Not too long ago, a patron requested a book she had to read for her book group - it had something to do with "mud." That's most of what she could remember..."mud" was in the title (maybe), and it may have won an award - it could be newish, and maybe had a female author, but she wasn't sure.
I actually found the book she was looking for! Mudbound by Hillary Jordan.
Well, she was pretty sure that was the book. I was proud of myself for coming up with that title, at any rate.
It fit all the criteria - published recently (2008), woman author, has "mud" in the title, and it was the winner of the Bellwether Prize for Fiction (2006), NAIBA Book of the Year - Fiction (2008), ALA Alex Award (2009). I had never heard of the Bellwether Prize, and so I started researching that.
It's a prize that was started by Barbara Kingsolver in 2000. It's given for "socially engaged fiction." Now, I had heard of Barbara Kingsolver, and have thought her books sounded pretty interesting, but I've never been intrigued enough to actually read one. But maybe now I will.
Barbara Kingsolver, herself, seems like an interesting person. According to her website, she was named one the most "important writers of the 20th Century by Writers Digest. In 2000 she received the National Humanities Medal, our country’s highest honor for service through the arts. Critical acclaim for her books includes multiple awards from the American Booksellers Association and the American Library Association, among many others". And she is known for her fiction as well as her non-fiction works - I've heard people rave about both. I love the idea of her book Animal, Vegetable, Miracle:
Hang on for the ride: With characteristic poetry and pluck, Barbara Kingsolver and her family sweep readers along on their journey away from the industrial-food pipeline to a rural life in which they vow to buy only food raised in their own neighborhood, grow it themselves, or learn to live without it.
It reminds me of some other books about city folk uprooting themselves and going on adventures in the country, on the farm. That seems to be a big thing these days, the transplants planting crops. But it's a good thing - raising awareness about the food we eat can only help us and our environments.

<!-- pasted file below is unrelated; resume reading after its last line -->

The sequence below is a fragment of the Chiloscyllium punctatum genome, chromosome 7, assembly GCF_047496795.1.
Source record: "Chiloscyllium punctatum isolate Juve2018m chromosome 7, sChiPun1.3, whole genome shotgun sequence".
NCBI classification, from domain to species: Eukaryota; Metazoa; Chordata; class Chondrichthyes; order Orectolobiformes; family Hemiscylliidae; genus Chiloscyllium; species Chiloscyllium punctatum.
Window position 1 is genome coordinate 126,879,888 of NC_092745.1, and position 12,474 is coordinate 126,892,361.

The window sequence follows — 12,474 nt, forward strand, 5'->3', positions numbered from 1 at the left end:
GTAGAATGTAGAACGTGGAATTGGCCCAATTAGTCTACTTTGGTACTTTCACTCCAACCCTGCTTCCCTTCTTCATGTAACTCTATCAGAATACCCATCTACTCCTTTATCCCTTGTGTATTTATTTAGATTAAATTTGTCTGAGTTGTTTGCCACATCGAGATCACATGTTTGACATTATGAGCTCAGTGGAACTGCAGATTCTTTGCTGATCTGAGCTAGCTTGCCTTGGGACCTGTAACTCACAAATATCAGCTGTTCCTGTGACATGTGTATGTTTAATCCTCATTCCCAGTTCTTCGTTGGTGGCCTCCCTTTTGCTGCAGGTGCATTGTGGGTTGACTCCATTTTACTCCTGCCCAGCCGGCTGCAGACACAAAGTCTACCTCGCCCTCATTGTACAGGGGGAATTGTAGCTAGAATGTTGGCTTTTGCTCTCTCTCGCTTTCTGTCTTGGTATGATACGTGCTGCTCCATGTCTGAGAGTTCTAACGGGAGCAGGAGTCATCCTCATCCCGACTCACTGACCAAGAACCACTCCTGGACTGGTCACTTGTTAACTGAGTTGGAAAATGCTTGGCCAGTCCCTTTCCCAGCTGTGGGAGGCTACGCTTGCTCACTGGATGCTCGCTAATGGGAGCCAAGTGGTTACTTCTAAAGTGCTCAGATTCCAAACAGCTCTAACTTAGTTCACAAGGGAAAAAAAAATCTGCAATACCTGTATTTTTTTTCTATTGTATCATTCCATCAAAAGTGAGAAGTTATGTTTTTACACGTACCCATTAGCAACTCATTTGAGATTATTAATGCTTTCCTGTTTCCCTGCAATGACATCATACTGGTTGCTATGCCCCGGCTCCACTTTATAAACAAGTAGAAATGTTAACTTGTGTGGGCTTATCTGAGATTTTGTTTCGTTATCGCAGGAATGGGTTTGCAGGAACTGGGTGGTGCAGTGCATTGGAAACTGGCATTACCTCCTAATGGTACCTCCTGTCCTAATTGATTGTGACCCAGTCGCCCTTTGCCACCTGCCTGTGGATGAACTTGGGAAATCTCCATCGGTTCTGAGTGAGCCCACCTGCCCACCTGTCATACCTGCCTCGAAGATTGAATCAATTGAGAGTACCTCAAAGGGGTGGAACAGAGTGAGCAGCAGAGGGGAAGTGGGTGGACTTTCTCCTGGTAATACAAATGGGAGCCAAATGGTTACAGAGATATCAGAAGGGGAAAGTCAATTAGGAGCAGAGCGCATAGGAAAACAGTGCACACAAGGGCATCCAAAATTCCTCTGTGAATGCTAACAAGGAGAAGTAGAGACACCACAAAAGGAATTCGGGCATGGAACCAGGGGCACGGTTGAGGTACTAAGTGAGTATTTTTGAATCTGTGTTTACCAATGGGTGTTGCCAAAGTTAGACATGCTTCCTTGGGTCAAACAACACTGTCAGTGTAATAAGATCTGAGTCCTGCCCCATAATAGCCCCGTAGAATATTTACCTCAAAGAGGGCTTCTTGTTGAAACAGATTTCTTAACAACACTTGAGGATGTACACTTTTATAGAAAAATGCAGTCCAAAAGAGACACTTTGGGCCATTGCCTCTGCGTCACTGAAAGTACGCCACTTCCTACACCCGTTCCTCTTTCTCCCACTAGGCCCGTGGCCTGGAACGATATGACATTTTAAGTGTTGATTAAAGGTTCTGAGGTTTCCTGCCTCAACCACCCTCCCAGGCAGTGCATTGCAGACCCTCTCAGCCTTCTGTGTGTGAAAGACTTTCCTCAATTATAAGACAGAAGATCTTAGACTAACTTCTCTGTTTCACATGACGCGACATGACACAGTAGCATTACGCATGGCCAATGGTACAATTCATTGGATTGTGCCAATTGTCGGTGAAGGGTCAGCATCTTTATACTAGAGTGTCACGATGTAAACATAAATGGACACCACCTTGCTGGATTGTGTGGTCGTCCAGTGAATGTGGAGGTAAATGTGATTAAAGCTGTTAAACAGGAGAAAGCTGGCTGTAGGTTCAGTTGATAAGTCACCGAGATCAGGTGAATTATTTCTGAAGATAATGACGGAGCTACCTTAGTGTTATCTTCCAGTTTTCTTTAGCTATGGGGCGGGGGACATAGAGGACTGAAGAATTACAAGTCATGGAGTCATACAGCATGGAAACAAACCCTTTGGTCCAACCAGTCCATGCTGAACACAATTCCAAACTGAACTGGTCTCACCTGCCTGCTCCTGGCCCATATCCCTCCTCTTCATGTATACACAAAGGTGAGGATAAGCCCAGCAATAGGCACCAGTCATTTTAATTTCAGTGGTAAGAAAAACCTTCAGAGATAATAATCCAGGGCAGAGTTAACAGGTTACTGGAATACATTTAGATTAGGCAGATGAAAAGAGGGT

Other city-to-farm stories:
The Dirty Life
by Kristin Kimball
Read more about the author and her farm at http://www.kristinkimball.com.
The Pioneer Woman: Black Heels to Tractor Wheels
by Ree Drummond
See more here: http://thepioneerwoman.com/
Righteous Porkchop : finding a life and good food beyond factory farms
by Nicolette Hahn Niman
More information at http://www.righteousporkchop.com/
And if you just can't wrap your head around the idea of being inspired to move to a farm, plant a vegetable garden, or raise your own chickens, then just buy one of these hen footstools and call it a day.
Working on your novel?
PEN/Bellwether Prize for Socially Engaged Fiction, Founded by Barbara Kingsolver
The Bellwether Prize, which was established in 2000 by Barbara Kingsolver and is funded entirely by her, was created to promote fiction that addresses issues of social justice and the impact of culture and politics on human relationships.
Beginning in 2012, the $25,000 prize will be awarded biennially to the author of a previously unpublished novel of high literary caliber that exemplifies the prize’s founding principles. The winner will also receive a publishing contract with Algonquin Books, which will be the participating publisher for at least the next two awards cycles. The first PEN/Bellwether Prize will be conferred at PEN’s Literary Awards Ceremony in New York City in the fall of 2012.